He came out of the dugout for BP at 4:30 yesterday, smiling at full wattage, taking hugs from everyone around the cage. At that point, you already knew that anything out of his mouth would be superfluous, but you were going to hear it anyway:
“This is my house,” Alfonso Soriano said. “This is my home.”
It’s been nearly 10 years since he left the Bronx – nobody thought to point out that he actually played across the street – but the logistics of the heart were all that mattered here.
For the folks who stood and declared their (for now) unconditional love last night, he was still the kid who hit the walk-off homer off Kazuhiro Sasaki to give the Yanks a 3-1 lead in the 2001 ALCS that put a 116-win Seattle team in its place. He was the kid who had the walk-off hit in Game 5 of the 2001 World Series, a.k.a. The Brosius Game. He was the kid who three days later golfed a torpedo off arguably the greatest postseason pitcher in history, Curt Schilling, to put the Yanks three outs away from a title that never came.
And then, because the Yankees were so dazzled by a better player, Soriano moved on. He was traded for a guy named Alex Rodriguez, he made five more All-Star teams, he turned baseball on its ear by founding the 40-40-40 club in Washington, and then he got incredibly rich in Chicago.
But this is home, he said on a Friday night that almost felt like progress was possible again – though that was quickly pulverized when C.C. Sabathia took the mound to perform his monthly face-plant against Tampa Bay. But it was right there on the clubhouse door, before the 10-6 defeat, actual proof that Joe Girardi no longer has to run out a lineup that looks like that thing he found in the discount bin Thursday in Texas.
If you happened to miss it: RF Suzuki, 3B Lillibridge, DH Cano, LF Wells, SS Nunez, 2B Adams, 1B Overbay, CF Mesa, C Romine.
If everything goes according to plan (Quad Willing), the Yankees lineup this afternoon against the Rays will start like this:
CF Gardner, SS Jeter, 2B Cano, LF Soriano. . . .
And after that, frankly, it hardly matters. For the first time since anyone can remember, Girardi will have something that includes four guys who can both jab and slug with regularity, after the theft of Soriano from the Cubs for a minor-league pitcher.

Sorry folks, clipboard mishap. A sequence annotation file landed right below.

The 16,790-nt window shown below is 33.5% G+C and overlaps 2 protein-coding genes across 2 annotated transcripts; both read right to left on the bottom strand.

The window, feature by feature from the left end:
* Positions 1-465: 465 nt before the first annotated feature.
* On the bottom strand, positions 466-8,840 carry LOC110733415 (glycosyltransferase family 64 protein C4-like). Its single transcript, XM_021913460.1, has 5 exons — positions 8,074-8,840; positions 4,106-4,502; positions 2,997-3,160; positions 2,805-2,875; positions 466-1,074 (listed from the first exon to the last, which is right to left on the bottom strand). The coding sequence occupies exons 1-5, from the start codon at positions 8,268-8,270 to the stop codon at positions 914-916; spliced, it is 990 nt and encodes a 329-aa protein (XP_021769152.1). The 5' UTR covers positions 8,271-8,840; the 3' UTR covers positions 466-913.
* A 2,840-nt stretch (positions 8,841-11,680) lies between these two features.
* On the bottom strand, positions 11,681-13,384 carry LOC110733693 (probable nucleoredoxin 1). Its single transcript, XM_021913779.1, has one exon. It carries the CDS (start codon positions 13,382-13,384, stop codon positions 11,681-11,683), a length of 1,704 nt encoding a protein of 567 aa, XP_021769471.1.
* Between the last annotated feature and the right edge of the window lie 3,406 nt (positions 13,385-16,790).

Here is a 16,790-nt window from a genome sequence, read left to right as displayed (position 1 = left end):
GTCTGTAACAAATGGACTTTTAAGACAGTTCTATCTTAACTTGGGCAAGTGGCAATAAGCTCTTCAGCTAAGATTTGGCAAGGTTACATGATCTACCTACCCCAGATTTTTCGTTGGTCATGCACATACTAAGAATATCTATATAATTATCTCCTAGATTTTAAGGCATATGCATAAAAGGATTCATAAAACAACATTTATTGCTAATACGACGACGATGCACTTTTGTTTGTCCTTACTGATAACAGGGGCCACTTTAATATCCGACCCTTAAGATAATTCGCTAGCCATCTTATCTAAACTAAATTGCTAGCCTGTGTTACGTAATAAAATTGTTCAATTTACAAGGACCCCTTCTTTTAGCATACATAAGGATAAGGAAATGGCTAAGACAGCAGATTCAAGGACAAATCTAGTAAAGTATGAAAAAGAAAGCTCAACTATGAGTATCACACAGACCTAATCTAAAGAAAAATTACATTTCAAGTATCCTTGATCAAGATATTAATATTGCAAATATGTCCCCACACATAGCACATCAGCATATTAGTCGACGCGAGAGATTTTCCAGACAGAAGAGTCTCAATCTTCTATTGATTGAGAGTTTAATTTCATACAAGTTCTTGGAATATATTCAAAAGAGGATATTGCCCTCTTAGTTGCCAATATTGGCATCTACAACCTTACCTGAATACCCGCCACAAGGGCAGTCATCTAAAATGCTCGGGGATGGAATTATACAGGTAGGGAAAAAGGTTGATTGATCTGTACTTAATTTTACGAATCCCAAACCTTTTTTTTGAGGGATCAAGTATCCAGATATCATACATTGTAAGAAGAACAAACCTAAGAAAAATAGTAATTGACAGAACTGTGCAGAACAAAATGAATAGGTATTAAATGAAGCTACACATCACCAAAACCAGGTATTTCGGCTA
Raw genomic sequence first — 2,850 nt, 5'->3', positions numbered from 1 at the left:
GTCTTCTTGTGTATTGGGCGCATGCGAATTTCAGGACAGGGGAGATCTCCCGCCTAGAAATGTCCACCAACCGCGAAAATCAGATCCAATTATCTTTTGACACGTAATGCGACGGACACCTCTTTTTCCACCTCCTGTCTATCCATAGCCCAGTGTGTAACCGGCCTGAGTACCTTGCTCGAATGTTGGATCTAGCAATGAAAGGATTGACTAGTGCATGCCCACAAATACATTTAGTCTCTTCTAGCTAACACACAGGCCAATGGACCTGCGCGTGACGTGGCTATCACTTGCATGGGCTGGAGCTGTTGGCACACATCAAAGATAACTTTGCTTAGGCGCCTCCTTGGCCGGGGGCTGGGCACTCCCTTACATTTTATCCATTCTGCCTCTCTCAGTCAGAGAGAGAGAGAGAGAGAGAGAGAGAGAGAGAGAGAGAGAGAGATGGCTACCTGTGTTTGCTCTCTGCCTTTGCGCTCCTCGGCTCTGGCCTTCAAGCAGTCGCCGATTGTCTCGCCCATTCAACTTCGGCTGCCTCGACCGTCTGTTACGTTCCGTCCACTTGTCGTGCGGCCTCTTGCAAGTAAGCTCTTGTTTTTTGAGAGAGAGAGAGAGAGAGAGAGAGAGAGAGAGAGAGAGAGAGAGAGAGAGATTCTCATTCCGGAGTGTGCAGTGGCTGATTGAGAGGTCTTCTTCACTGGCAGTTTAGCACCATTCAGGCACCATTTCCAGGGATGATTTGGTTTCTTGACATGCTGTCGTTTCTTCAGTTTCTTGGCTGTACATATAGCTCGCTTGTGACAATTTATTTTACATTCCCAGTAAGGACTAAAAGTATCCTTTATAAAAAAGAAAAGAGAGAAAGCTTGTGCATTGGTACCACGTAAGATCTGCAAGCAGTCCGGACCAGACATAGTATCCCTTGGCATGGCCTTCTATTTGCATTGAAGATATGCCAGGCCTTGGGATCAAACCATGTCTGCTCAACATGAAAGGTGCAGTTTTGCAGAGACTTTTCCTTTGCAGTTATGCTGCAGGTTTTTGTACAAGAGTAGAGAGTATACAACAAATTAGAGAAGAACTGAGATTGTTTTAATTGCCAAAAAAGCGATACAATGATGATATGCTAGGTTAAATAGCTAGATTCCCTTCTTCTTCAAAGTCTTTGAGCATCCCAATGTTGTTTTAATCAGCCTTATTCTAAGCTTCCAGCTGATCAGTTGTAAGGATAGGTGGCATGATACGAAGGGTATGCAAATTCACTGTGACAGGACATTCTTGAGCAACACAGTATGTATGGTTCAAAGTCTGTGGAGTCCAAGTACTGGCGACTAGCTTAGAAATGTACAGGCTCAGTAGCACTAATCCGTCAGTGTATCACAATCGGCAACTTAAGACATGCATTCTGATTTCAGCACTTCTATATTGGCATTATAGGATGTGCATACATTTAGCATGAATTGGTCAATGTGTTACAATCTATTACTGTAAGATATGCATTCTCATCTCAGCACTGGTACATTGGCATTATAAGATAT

Yes, don’t say it: He’s 37, not 27. While that would appear to be a legit concern on a superannuated team that keeps breaking bones, you find help where you can get it – and never has a team needed the kind of help that Soriano can provide.
He has, in fact, has hit more home runs during the month of July -- eight, tied for Adrian Beltre for most in the majors -- than the entire Yankees team (seven).
“I hope it makes us better. A lot better,” Girardi said. “You’re able to split up your lefties by putting him in the middle, and hopefully it helps our lineup.”
Finding a righty who can do that has proven to be a fool’s errand. The guy they hoped would be their chief power source from the right side, Vernon Wells, hasn’t homered since – yikes – May 15th.
Their last right-handed hitter to go deep? That would be Jayson Nix, 32 days ago.
All told, the Yankees’ right-handed bats have provided 24 home runs in 1,671 plate appearances. That’s one dinger for every 70 trips. It doesn’t even matter what kind of arm they face: Against lefties, the Yankees’ right-handers hit .214, with a horrid .576 OPS.
Now Soriano comes to town with 17 homers, good enough for eighth in the National League. Under the present circumstances, we are comfortable overlooking his meager .287 on-base percentage. The Yankees need what he brings them, though you wouldn't know it by his 0-for-5 (one RBI) debut.
“We need that thump,” said Mark Teixeira, a thumper with his right hand in a cast. “He’s one of those guys who can beat you with one swing. I think he’s going to be great for this team.”
It was getting to feel as though the Yankees had to throw a shutout to win every night. In fact, the season seemed so off-kilter that the baseball was beginning to feel irrelevant. That Thursday game against the Rangers was the best example: You had no problem finding stories about the annual A-Rod kabuki, the stress-fractured career of a doctor in Hackensack, the obligatory update on Derek Jeter, and, yes, Soriano’s return.
But that 2-0 triumph in Arlington -- where Hiroki Kuroda reconnected the last strands of hope they have left in hanging around in the wild card race – was buried on Page 15.
Now they have another professional hitter they didn’t have Thursday. It’s not one they thought they needed back in March, but it beats the alternative, which was beating nobody.